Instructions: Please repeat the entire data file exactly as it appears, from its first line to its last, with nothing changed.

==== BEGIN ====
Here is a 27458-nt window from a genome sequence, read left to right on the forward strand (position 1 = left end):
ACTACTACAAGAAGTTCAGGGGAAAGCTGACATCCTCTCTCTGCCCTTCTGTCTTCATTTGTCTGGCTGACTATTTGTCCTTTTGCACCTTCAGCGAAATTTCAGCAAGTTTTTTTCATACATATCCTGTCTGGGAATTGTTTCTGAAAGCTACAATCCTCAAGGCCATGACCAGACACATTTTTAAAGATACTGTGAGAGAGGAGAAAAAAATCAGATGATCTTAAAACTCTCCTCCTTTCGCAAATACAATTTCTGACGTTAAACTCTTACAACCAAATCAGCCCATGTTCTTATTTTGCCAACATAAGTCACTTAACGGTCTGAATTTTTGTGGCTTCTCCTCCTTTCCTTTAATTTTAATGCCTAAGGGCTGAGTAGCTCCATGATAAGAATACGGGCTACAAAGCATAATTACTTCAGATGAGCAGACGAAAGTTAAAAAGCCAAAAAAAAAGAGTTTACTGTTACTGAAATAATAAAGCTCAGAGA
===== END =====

Here is a 27458-nt window from a genome sequence, read left to right on the forward strand (position 1 = left end):
ACTACTACAAGAAGTTCAGGGGAAAGCTGACATCCTCTCTCTGCCCTTCTGTCTTCATTTGTCTGGCTGACTATTTGTCCTTTTGCACCTTCAGCGAAATTTCAGCAAGTTTTTTTCATACATATCCTGTCTGGGAATTGTTTCTGAAAGCTACAATCCTCAAGGCCATGACCAGACACATTTTTAAAGATACTGTGAGAGAGGAGAAAAAAATCAGATGATCTTAAAACTCTCCTCCTTTCGCAAATACAATTTCTGACGTTAAACTCTTACAACCAAATCAGCCCATGTTCTTATTTTGCCAACATAAGTCACTTAACGGTCTGAATTTTTGTGGCTTCTCCTCCTTTCCTTTAATTTTAATGCCTAAGGGCTGAGTAGCTCCATGATAAGAATACGGGCTACAAAGCATAATTACTTCAGATGAGCAGACGAAAGTTAAAAAGCCAAAAAAAAAGAGTTTACTGTTACTGAAATAATAAAGCTCAGAGA